That was the name of Smith’s self-funded museum, which opened in 1899 at 1312-1318 New York Ave. NW, where the Inter-American Development Bank stands today.
True to its name, the Halls of the Ancients was chock full of old stuff — or stuff that looked old, anyway. It was a celebration of ancient cultures: Assyrian, Egyptian, Roman and Saracen. It was most notable for its entryway: A re-creation of the Hypostyle Hall of Karnak in Luxor, Egypt. The brightly painted three-story facade was encrusted with ankhs, ibis and those uniquely postured pyramid builders who walked like Egyptians because that’s who they were.
Though the most recent occupant of that corner had been a Lansburgh department store — destroyed by fire in 1896 — many Washingtonians called that spot “the rink.” For years, a roller skating rink had operated there.
By the time Smith built the Halls of the Ancients, he was gray-haired and luxuriantly mutton-chopped. Born in 1826, he made his fortune as a Boston hardware merchant. Smith supplied the U.S. military during the Civil War and was briefly jailed for contracting improprieties. He claimed this was in retaliation for blowing the whistle on corrupt Navy officials and was later pardoned by Abraham Lincoln.
Before and after the war, Smith traveled the globe. In 1851, he visited the Great Exhibition in London’s Crystal Palace.
“I’m guessing he went as a businessperson and came away amazed by the world,” said Jeremy Graboyes, a District lawyer and amateur historian. Graboyes became fascinated by Smith after finding mentions of the Halls of the Ancients in old District guidebooks. He recounted Smith’s story on his blog, DuckPie.com.
Before creating the attraction in Washington, Smith constructed several other history-themed buildings. In Saratoga Springs, N.Y., he built the House of Pansa, a full-scale reconstruction of a Roman villa as described in Edward Bulwer-Lytton’s “The Last Days of Pompeii.” In St. Augustine, Fla., he built a house, the Villa Zorayda, and a hotel, the Casa Monica, inspired by Moorish architecture.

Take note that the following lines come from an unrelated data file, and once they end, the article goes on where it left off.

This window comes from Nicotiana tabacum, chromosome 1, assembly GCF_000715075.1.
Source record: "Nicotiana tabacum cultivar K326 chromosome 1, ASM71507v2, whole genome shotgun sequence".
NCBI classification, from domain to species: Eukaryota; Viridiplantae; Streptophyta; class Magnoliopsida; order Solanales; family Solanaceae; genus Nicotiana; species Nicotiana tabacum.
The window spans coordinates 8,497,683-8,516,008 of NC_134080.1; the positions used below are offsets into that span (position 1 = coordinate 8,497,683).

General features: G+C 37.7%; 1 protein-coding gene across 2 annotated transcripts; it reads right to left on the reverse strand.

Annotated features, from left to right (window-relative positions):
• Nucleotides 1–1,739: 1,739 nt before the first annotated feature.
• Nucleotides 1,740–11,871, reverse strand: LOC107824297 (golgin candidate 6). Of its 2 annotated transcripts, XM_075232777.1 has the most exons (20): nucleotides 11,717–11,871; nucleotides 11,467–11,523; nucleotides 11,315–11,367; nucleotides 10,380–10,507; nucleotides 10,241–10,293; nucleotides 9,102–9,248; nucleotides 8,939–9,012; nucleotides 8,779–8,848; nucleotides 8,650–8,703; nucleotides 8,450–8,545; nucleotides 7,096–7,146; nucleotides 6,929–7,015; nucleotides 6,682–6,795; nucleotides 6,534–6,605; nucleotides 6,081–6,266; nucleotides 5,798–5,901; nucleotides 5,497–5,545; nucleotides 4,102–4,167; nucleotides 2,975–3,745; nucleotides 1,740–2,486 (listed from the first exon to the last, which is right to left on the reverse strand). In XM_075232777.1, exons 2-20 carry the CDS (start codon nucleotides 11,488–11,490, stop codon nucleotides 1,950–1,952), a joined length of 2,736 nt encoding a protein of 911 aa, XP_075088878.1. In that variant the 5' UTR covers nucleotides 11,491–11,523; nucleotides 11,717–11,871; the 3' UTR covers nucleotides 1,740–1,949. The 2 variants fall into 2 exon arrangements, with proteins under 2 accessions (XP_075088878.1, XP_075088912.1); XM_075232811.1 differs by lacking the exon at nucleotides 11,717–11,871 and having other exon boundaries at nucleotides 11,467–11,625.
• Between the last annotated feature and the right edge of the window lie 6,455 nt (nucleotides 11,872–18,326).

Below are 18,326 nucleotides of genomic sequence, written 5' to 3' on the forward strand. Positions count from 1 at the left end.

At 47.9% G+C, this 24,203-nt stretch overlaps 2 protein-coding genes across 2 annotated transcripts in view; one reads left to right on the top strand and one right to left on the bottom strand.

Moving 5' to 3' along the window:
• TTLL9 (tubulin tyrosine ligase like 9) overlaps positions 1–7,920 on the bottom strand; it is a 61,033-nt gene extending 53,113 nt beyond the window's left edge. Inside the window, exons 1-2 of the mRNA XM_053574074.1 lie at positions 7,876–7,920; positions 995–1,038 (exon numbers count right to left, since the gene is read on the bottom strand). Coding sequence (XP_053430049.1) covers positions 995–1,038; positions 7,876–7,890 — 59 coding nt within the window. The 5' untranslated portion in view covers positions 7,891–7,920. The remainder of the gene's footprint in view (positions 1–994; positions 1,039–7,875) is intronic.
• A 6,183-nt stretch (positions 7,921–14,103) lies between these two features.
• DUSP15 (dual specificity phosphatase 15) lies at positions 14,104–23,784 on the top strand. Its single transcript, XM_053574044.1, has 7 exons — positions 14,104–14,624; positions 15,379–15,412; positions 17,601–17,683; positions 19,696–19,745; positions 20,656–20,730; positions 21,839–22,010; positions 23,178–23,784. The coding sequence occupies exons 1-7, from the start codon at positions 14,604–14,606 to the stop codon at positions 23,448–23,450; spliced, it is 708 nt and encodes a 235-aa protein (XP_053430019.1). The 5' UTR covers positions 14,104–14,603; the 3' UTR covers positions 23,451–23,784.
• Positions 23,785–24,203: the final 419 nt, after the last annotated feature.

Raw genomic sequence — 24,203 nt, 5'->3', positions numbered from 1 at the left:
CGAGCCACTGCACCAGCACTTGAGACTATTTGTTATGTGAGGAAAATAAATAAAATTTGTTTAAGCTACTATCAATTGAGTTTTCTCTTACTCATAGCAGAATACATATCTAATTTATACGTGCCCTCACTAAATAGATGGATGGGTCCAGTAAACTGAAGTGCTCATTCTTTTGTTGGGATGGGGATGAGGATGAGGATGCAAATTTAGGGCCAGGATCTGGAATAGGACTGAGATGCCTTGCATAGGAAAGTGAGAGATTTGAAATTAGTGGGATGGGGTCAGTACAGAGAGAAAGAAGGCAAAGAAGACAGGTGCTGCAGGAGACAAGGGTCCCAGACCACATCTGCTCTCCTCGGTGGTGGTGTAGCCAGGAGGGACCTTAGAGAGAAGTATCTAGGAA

These were fine as far as they went, but Smith harbored a grander scheme: A massive collection of buildings in Washington collectively known as the National Galleries of History and Art.
In an essay promoting his idea, Smith quoted a British critic who damned America as “the apotheosis of Philistinism; where the people are drunk with materialism, and wealth is a curse instead of a blessing.”
Harsh, but Smith thought there was some truth to it. The United States was among the wealthiest nations in the world but only financially, he maintained. It was time to put as much energy into “mental and moral elevation.”
Smith was of the belief that strolling among accurate facsimiles of ancient cultures could infuse Americans with the qualities that had made those cultures successful. He proposed a complex of buildings stretching west from 17th and B streets NW (today’s Constitution Avenue) all the way to the Potomac. Crowning it all — on the bluff where the Naval Observatory stands — would be a temple honoring U.S. presidents: an American Parthenon.
Smith proposed that everything be built of concrete, which he valued for its low cost and malleability.
As Smith lobbied Congress to embrace his plan, he built the Halls of the Ancients. Said Graboyes: “He wanted to redo this whole city, and this was his sales office, basically.”
The attraction was a proof-of-concept undertaking, admission 50 cents. Visitors passed through an Egyptian Hall of the Kings and then into a reproduction 15,000-square-foot Roman house, complete with sunken atrium and a triclinium — dining room — with the sort of couches Romans reclined on while eating.
On the second floor was an Assyrian throne room, a Saracenic Hall and an auditorium for lectures. The third floor featured a model of Smith’s National Galleries.
Graboyes thinks Smith had soured on industrialization and wanted to show Americans a simpler, nobler time. “That’s the sense I get reading his stuff: ‘I want to go back to the ancient world,’ ” he said.
Well, a certain segment of it. There wasn’t room in Smith’s vision for sub-Saharan Africa, Asia or South America.
Said Graboyes: “It’s an old White guy view of the ancient world.”
Though Smith worked tirelessly on his project — welcoming students, church groups and civic organizations to the Halls of the Ancients — Congress never adopted his dream. Washington did get a Classical makeover — the McMillan Plan — but it was simpler, its buildings made of gleaming white stone, not concrete.
That’s probably a good thing.
“We’ve all seen how concrete ages over time,” Graboyes said. “It would have been a mess.”
Smith didn’t own the land on which the Halls of the Ancients stood. It closed in 1905. Smith died in 1911. For a while, a mechanic used the space. Eventually the building was torn down, and in its place rose a temple to a different god: the city’s first multilevel parking garage.
For previous columns, visit washingtonpost.com/john-kelly.